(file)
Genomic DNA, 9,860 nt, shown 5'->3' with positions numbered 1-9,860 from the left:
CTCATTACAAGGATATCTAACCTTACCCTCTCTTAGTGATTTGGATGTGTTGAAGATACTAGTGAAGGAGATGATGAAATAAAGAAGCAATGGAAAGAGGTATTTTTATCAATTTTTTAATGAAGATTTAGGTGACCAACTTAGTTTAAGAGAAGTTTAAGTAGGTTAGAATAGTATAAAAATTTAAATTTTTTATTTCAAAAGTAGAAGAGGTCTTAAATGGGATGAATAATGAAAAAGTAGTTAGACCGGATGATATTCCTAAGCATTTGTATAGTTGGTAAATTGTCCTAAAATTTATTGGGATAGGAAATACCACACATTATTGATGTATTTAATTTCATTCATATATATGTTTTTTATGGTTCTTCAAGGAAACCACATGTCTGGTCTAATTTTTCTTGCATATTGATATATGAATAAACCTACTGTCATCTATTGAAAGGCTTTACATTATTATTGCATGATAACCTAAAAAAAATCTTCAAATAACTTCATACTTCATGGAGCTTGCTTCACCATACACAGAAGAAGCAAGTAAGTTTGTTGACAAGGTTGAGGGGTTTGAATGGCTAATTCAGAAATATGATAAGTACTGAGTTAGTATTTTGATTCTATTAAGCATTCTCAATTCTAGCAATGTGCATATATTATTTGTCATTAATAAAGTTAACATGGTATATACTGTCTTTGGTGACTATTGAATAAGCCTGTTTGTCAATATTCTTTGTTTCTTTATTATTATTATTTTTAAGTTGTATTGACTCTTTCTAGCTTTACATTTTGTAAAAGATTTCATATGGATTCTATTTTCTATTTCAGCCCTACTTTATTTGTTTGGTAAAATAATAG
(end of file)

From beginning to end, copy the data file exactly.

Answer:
Genomic DNA, 9,860 nt, shown 5'->3' with positions numbered 1-9,860 from the left:
CTCATTACAAGGATATCTAACCTTACCCTCTCTTAGTGATTTGGATGTGTTGAAGATACTAGTGAAGGAGATGATGAAATAAAGAAGCAATGGAAAGAGGTATTTTTATCAATTTTTTAATGAAGATTTAGGTGACCAACTTAGTTTAAGAGAAGTTTAAGTAGGTTAGAATAGTATAAAAATTTAAATTTTTTATTTCAAAAGTAGAAGAGGTCTTAAATGGGATGAATAATGAAAAAGTAGTTAGACCGGATGATATTCCTAAGCATTTGTATAGTTGGTAAATTGTCCTAAAATTTATTGGGATAGGAAATACCACACATTATTGATGTATTTAATTTCATTCATATATATGTTTTTTATGGTTCTTCAAGGAAACCACATGTCTGGTCTAATTTTTCTTGCATATTGATATATGAATAAACCTACTGTCATCTATTGAAAGGCTTTACATTATTATTGCATGATAACCTAAAAAAAATCTTCAAATAACTTCATACTTCATGGAGCTTGCTTCACCATACACAGAAGAAGCAAGTAAGTTTGTTGACAAGGTTGAGGGGTTTGAATGGCTAATTCAGAAATATGATAAGTACTGAGTTAGTATTTTGATTCTATTAAGCATTCTCAATTCTAGCAATGTGCATATATTATTTGTCATTAATAAAGTTAACATGGTATATACTGTCTTTGGTGACTATTGAATAAGCCTGTTTGTCAATATTCTTTGTTTCTTTATTATTATTATTTTTAAGTTGTATTGACTCTTTCTAGCTTTACATTTTGTAAAAGATTTCATATGGATTCTATTTTCTATTTCAGCCCTACTTTATTTGTTTGGTAAAATAATAG